And then she had gone ahead to suggest the pseudo lesbian sex we engaged in to get his attention. It turned out to be a waste of my time. Eben didn’t fall for it, and our interaction since that day has been ordinary. I’m getting depressed over the issue. It’s been almost four months since Halim left and I’ve not gotten as much as a kiss from him. It’s either he wants her back or he’s seeing someone else.
Sandra sits on the bed beside me with a sympathetic look on her face. She pulls my chin to her.
“Don’t give up, Eni. Try the old trick of using alcohol and some dirty dancing when you go out tonight. When you guys get back home, just go for it. I promise you that it’ll work.”
“Very.” She grabs my cheeks with both hands and pecks my nose. “Let me wear something so that we can go out and eat. I’m starving.”
She jiggles her ample bum away to her wardrobe as my mind tries to think up a killer outfit for my night out with Eben.
There’s a rat in my ceiling. A big rat. Probably that type that stares down at you when you catch it doing things in your kitchen. They usually come with pink feet and mouths, and grow as big as cats. I once saw two of them crawling in a straight line. They had actually looked blind; a third partner would have had me calling them the three blind mice. Neither of them saw me. Not even when I dashed outside the kitchen and picked the concrete slab I used as a step at the entrance and smashed them to death in one slam. And they didn’t even squeak as normal rats are known to do when they are dying. Eerie. They had smelled like old shoes and bed sores and mold, all at once.
That’s what I smell now as I lie here, staring upwards, listening to the bastard crawling around in my ceiling.
But there’s a sweeter, more overwhelming fragrance. It’s stuck on me. It’s Halim’s. An unpretentious, carefree fragrance that sadly, does not reflect the present person she is.
The rat scurries around. I poke the ceiling with a headless mop stick that has been made longer with an attached broken microphone stand. It stops but moves again. My phone rings.
I drop the stick. It’s a call I’ve been expecting.
“Yemo, sorry o. I dey surgery that time you call.”
“I wasn’t even expecting the phone to ring. How was your trip?” I inquire, referring to a medical-related project that had him out of the country for almost three weeks.
“Tiring, but we’re alive. Wetin dey? How your end?”
“So, did you talk to her about your cousin coming?”
I hiss. “You’re asking me this after three weeks.”
“I just dey ask ni.”
“Halim would have told you if I asked her to leave.”
“Yeah, she would have. But did you speak to her?”
“No. The guy called and said he wasn’t coming again.”
Clement laughs. “You be idiot, I swear.”
I lift my legs and rest them on the wall.
“Me and you know there’s no cousin.”
I don’t counter his words.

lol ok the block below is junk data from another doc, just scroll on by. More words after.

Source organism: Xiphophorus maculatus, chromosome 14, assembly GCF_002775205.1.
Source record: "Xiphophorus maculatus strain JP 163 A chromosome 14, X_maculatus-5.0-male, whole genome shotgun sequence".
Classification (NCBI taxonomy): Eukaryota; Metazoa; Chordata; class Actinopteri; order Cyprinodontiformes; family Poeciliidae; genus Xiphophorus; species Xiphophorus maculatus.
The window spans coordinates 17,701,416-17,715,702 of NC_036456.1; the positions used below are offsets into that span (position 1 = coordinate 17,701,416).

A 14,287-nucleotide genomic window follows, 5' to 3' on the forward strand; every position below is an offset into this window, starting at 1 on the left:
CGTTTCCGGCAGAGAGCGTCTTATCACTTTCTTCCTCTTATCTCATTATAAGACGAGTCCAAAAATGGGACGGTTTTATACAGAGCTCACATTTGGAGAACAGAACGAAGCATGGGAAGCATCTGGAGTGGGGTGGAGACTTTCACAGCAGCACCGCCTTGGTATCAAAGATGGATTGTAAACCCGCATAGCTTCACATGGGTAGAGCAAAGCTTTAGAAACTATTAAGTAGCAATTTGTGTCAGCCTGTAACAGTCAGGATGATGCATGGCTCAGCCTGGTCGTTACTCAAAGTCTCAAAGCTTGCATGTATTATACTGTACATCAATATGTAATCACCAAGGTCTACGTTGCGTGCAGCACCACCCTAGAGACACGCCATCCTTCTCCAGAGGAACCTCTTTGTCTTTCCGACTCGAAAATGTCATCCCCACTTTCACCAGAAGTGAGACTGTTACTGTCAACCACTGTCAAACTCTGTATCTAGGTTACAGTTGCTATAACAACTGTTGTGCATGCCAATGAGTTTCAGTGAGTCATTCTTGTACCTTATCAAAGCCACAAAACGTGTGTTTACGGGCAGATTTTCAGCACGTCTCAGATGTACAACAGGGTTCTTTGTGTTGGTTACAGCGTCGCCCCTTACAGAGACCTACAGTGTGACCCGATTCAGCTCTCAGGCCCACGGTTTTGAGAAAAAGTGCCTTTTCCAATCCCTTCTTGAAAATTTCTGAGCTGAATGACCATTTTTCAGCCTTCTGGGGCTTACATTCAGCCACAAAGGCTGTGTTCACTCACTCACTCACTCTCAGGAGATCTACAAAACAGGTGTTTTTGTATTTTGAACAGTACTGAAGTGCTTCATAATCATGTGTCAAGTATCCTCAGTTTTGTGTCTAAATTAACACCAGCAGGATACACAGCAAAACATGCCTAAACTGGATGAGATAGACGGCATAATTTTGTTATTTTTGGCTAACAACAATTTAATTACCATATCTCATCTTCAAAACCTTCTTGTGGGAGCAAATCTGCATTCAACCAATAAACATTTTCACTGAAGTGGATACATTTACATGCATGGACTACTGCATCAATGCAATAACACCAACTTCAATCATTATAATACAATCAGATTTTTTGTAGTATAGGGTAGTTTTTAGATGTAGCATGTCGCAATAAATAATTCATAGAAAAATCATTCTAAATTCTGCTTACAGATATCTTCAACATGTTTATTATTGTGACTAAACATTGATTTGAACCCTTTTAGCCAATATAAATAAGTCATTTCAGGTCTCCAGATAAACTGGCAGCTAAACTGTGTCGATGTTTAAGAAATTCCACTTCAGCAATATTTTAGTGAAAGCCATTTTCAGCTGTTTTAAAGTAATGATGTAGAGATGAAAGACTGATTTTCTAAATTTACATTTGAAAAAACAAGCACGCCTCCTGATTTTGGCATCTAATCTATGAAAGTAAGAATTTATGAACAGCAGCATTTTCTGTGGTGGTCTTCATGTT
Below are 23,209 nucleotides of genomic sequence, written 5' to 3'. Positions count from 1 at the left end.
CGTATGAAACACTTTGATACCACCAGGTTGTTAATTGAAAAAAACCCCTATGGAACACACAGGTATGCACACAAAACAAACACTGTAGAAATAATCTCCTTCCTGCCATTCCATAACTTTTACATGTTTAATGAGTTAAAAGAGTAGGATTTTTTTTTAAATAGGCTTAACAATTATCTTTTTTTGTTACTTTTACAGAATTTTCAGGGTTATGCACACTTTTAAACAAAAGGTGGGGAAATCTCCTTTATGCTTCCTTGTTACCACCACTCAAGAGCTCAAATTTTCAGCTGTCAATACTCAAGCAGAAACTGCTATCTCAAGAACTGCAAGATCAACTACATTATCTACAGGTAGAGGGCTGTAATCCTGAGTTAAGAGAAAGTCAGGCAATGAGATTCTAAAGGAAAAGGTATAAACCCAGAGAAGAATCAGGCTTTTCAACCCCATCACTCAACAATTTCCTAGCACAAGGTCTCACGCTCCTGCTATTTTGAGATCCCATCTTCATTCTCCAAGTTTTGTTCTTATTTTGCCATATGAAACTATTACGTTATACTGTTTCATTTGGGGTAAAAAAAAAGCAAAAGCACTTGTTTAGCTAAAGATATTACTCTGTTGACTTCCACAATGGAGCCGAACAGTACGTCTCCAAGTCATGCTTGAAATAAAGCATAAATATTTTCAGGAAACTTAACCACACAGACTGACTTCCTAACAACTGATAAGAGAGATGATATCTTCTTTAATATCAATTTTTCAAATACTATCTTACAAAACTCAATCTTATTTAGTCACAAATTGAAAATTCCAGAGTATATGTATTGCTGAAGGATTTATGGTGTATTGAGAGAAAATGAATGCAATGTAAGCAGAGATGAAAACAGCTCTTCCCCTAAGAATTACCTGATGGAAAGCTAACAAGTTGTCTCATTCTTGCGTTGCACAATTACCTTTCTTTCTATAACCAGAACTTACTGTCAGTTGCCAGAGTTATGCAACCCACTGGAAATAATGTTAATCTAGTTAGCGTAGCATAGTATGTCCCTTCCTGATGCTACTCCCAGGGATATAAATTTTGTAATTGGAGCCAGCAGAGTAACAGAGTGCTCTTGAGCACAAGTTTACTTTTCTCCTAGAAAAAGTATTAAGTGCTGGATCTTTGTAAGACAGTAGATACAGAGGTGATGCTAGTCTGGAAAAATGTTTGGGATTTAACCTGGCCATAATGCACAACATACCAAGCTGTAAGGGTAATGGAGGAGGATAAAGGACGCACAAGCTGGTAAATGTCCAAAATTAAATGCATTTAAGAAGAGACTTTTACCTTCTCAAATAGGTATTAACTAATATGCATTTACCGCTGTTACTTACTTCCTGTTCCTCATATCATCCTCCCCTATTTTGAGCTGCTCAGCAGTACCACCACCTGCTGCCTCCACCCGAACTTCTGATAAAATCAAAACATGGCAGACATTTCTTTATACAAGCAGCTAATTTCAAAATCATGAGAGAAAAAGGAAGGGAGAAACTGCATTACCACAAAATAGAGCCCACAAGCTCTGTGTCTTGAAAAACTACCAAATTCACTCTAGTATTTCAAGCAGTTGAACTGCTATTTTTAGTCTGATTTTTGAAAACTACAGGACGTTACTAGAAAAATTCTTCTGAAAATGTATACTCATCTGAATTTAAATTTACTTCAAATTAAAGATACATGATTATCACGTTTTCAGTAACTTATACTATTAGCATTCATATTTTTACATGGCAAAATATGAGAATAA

“Your wahala too much. You too dey behave like woman sometimes. Walahi.”
“There’s a bigger problem, Clem.”
“Problem? What happened now?”
“Halim overheard our talk that night.”
“When I told you how I felt about her.”
“Everything. She asked me if I had feelings for her.”
“And wetin you tell her?”
“I said I didn’t but she didn’t, or rather, doesn’t believe me. She dey give me weird eyes since then.”
“But seriously, you like the babe?”
I should reply this answer with a lie, but I can’t lie to Clement. He’s that one friend you tell everything.
“I dey feel her.”
“I’m going to let the feelings die, Clem. I can’t tow that line.”
“Dude, you know you have to let go of the past, right? What has happened has happened. Enough water don pass under bridge. Freaking move on. In my opinion, you and Halim would make an awesome couple…”
“Nobody asked for your opinion, guy. And quit the pep talk. I’m not acting on any feelings. They’ll come and go. And if they don’t, I’ll kill them.”
“Abeg, wire that money back to me,” I tell him.
“I’m taking out 20k for the stress and time already spent.”
“10k… But how is Halim, generally? Still depressed?”
“She tries to come out of her shell these days. But she still locks herself in most of the time.”
I spare him the details of Paul’s death. It’s not in my place to share.
“Look, I have to run,” Clement tells me. “Kiss Halim for me.”
“You dey craze.”
Laughing, he hangs up. I pick the mop stick and resume hitting the ceiling. The rat is long gone but I continue with my action because it distracts me. I’m thinking of how to get rid of this adolescent crush for Halim that’s growing with each minute.
I feel something is wrong with me. But it’s a good feeling. I don’t know if that makes sense. Paul has passed away, and I’m supposed to be sad, but here I am, staring at the huge amount of cash I have in my bank account and asking myself what I want to do with it.